By Kelly Coleman ’23
It has been a time of great change for Saint Ignatius. Amidst a return to full-time school after a prolonged absence, a newly implemented school schedule has sent waves throughout the student body, and debate rages on over whether or not the new schedule is necessary. The new schedule boasts a later start time and a transition to a snaking schedule from the previous nine period day. Ultimately, this new schedule is an improvement over the previous one and provides many unique benefits for students.
Perhaps the most uncontroversial part of the new schedule is the delayed start time. Studies have shown that early school start times are a leading cause of sleep deprivation in teens and that delaying school start times allows students to get additional sleep, boosting performance in school. Aside from catching up on sleep, the delayed start allots students free time in the morning that can be spent eating breakfast, catching up on homework before the day starts, or socializing with friends before the school day.
The transition from nine periods a day to a rotating schedule allows classes to be longer and cover more material instead of it being split up over multiple days. Having classes every other day also means that students are able to pace themselves and spread their homework out over multiple days instead of doing it all in one night, which is particularly useful for students who might have practice or other after school activities to attend. The new schedule also provides students with more breaks than the traditional schedule. The 10 minutes between classes and in-class breaks allow students to recuperate energy and prepare for additional learning, not to mention the new common period bisecting the day which allows students to come into third period refreshed and rejuvenated.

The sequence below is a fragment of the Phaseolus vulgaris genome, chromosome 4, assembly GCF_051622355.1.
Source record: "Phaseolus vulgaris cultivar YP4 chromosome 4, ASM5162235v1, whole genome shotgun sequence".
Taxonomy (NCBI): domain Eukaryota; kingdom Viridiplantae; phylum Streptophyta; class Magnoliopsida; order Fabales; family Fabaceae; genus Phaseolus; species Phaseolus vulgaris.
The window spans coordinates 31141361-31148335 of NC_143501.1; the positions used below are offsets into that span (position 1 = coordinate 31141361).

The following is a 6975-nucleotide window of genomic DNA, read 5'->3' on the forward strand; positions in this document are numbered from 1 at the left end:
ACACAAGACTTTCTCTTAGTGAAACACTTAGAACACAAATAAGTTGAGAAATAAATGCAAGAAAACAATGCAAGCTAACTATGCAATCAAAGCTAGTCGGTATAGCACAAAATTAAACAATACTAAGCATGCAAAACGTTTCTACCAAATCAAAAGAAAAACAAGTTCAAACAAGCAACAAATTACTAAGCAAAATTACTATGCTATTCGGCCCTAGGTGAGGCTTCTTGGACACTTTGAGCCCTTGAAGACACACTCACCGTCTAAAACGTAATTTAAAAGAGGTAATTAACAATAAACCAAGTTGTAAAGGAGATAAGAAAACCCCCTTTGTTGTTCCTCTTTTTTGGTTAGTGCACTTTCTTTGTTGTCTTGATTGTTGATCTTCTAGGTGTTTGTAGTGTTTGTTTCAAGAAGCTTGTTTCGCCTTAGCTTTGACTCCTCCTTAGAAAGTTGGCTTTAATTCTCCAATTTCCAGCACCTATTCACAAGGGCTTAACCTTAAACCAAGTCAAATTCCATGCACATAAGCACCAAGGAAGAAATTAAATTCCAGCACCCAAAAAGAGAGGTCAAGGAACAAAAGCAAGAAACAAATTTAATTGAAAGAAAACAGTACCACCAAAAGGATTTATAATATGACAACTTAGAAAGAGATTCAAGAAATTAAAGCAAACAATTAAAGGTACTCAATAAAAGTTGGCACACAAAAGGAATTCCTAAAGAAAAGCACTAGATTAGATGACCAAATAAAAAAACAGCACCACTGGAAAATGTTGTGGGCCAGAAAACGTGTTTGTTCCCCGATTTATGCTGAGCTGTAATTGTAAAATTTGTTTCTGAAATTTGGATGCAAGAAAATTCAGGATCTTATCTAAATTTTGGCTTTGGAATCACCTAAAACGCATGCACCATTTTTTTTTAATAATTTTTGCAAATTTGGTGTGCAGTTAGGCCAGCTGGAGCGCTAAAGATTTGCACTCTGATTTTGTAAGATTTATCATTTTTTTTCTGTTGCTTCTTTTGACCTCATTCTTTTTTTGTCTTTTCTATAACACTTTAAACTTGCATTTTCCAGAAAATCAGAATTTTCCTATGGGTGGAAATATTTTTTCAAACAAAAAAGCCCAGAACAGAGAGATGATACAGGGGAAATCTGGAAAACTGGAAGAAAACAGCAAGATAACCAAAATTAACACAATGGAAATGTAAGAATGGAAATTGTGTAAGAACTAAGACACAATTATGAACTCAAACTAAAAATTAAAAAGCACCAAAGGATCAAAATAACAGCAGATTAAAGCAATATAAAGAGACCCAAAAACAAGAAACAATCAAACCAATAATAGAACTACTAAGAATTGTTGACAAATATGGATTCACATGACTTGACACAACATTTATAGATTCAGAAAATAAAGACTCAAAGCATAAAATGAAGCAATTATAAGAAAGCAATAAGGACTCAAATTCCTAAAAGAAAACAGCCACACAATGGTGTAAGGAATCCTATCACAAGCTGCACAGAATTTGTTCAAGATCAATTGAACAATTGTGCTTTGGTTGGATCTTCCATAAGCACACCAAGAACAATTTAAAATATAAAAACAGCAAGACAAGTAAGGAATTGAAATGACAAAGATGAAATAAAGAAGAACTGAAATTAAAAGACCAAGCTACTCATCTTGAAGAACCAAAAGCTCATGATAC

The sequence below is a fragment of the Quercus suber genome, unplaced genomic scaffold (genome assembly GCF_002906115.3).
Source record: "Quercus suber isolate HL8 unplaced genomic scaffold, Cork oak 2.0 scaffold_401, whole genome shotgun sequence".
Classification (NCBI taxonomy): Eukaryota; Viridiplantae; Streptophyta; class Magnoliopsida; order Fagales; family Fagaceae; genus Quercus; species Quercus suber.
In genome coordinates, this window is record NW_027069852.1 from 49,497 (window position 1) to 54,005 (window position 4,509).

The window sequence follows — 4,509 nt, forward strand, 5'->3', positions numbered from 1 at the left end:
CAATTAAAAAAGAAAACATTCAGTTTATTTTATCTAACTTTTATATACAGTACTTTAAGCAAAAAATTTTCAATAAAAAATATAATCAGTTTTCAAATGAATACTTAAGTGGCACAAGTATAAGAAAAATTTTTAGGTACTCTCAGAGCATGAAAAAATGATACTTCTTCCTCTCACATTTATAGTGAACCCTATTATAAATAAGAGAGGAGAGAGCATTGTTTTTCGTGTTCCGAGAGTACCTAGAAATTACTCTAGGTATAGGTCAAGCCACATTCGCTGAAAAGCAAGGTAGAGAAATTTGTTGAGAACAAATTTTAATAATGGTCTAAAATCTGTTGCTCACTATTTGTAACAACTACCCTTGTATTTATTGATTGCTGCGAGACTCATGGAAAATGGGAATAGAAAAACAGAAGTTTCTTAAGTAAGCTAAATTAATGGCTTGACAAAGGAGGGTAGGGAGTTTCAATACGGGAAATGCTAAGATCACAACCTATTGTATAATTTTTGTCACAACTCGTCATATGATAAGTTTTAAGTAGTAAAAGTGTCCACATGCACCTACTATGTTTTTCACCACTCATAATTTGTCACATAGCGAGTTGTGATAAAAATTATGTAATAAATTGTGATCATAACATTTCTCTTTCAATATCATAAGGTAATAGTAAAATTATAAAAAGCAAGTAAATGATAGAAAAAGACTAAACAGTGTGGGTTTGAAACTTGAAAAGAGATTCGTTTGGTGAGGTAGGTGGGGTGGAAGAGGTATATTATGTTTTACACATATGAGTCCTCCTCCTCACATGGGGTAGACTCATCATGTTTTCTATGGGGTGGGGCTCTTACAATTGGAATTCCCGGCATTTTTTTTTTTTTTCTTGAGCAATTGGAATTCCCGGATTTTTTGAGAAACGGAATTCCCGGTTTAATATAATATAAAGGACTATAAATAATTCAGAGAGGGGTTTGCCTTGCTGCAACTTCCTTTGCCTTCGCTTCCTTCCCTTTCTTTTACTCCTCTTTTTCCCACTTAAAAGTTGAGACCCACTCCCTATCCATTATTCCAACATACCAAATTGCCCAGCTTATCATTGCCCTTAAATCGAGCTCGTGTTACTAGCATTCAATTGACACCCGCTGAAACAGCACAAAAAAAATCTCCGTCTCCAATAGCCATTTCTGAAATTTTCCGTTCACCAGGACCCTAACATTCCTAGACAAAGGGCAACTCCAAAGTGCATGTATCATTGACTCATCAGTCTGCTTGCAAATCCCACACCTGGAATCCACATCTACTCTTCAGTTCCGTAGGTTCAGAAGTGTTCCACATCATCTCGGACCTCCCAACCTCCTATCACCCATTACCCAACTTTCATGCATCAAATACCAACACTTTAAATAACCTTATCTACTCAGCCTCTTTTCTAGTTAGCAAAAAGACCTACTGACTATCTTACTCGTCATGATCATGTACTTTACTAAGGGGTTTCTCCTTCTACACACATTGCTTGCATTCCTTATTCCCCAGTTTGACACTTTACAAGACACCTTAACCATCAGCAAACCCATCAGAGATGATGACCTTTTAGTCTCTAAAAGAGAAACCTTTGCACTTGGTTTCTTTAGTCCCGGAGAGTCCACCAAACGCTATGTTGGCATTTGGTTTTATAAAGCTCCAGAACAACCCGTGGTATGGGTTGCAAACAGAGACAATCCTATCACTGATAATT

The addition of a snaking schedule, in which the classes you have each day rotate daily, may seem needlessly complicated at first; however, the improved schedule actually poses a unique advantage over traditional schedules. Researchers have found that the time of day at which a class is held noticeably affects student performance in that class, with classes taking place in the morning performing better and classes taken after lunch performing worse. By having classes “snake,” the new schedule prevents certain classes from always meeting at the end of the day when both students and teachers are exhausted and affords every class the opportunity to learn when students are at their most ready.
The new school schedule is ultimately better than the traditional nine period schedule and is far more beneficial to students. That is not to say that it is without its flaws (the scheduling of the new advisory periods comes to mind as a possible kink in the system), but in future years these flaws will be addressed and remedied accordingly.